Under a socialist (read: Marxist-Leninist) transitional state, the means of production would be owned by workers and distribution of resources would be democratically determined by the will of the workers — the people. Without the alienation and atomization of capitalism, it can be argued that production would be even higher. That argument aside, let’s use the same production levels for 2020 and assume the US was socialist and every worker and non-worker shared the wealth equally, literally nobody would be in poverty, or without a home, or without food and medicine, even if every other system was left untouched and prices remained the same for every good and service.  

Of course, a true transitional state would provide healthcare, jobs, housing, transportation, and food and water to every resident of said state. What people really need is those services. Money is just an intermediary created, vested, and maintained by the federal government, for us to exchange for those services. Suffice it to say, if the US were socialist, we would all enjoy the collective and individual wealth of equitable distribution of resources. While a socialist revolution isn’t currently possible, we can all rally together to win reforms to make life easier and more abundant for everyone, even under capitalism.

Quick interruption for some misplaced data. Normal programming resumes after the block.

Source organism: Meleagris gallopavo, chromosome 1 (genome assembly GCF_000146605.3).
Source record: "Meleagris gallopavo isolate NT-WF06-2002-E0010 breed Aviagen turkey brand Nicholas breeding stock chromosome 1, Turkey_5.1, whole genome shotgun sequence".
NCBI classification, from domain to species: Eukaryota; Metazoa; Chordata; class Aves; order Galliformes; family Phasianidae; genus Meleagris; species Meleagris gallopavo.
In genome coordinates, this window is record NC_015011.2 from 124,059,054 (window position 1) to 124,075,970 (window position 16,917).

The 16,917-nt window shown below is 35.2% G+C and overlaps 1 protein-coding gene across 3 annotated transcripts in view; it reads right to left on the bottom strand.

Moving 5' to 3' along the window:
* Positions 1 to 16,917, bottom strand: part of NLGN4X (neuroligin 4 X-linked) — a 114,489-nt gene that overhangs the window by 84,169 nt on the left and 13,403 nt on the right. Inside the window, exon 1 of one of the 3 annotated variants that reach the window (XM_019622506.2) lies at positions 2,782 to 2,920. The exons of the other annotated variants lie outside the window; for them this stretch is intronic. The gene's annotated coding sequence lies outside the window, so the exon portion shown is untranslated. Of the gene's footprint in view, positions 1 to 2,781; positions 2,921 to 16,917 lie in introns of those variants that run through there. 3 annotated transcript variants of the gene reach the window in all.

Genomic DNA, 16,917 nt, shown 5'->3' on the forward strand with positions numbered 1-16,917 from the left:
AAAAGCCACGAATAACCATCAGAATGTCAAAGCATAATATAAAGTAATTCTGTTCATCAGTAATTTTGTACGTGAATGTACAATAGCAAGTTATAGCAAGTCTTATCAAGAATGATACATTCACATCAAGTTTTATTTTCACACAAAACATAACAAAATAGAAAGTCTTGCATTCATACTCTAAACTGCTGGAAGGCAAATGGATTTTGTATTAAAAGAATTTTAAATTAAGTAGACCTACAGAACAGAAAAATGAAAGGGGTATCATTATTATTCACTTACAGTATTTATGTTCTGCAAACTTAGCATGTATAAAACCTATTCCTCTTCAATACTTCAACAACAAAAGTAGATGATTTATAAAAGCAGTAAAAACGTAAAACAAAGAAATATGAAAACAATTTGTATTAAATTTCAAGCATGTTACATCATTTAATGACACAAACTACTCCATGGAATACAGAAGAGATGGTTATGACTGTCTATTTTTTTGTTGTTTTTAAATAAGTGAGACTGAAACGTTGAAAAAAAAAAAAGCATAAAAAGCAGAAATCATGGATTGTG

For emphasis, if USA’s 2020 GDP was distributed equally to every USA resident, we’d all have made $252,666 last year. Instead, the median individual income was $43,206 

  • That previously mentioned $33 per hour minimum wage isn’t outlandish, it’s necessary, the moral minimum, and only a quarter of the value the individual resident of the USA produces on average, using the data we’ve already discussed.  
  • The Federal Job Guarantee would end involuntary employment, ensuring everyone who wants a job can have a well-paying, dignified and fulfilling job. 
  • Medicare for All or, ideally, PatriotCare, would ensure everyone in the USA can see a doctor and access whatever medical services they need without fear of cost.  
  • The Green New Deal would not only provide millions of good jobs and rebuild our crumbling infrastructure, it would also provide a solid path away from our self-inflicted extinction

All four of these policies are minimally acceptable compromises. Don’t allow your advocacy to crumble with the crumbs of some lesser offer. Crumbs are not acceptable, reject them. 

If work is really to be a second home, each workplace must be organized, unionized at the bare minimum, and made into a real community where each worker does fulfilling work while receiving the full value of their labors. With that kind of workplace as a second home, there really would be “no place like home.”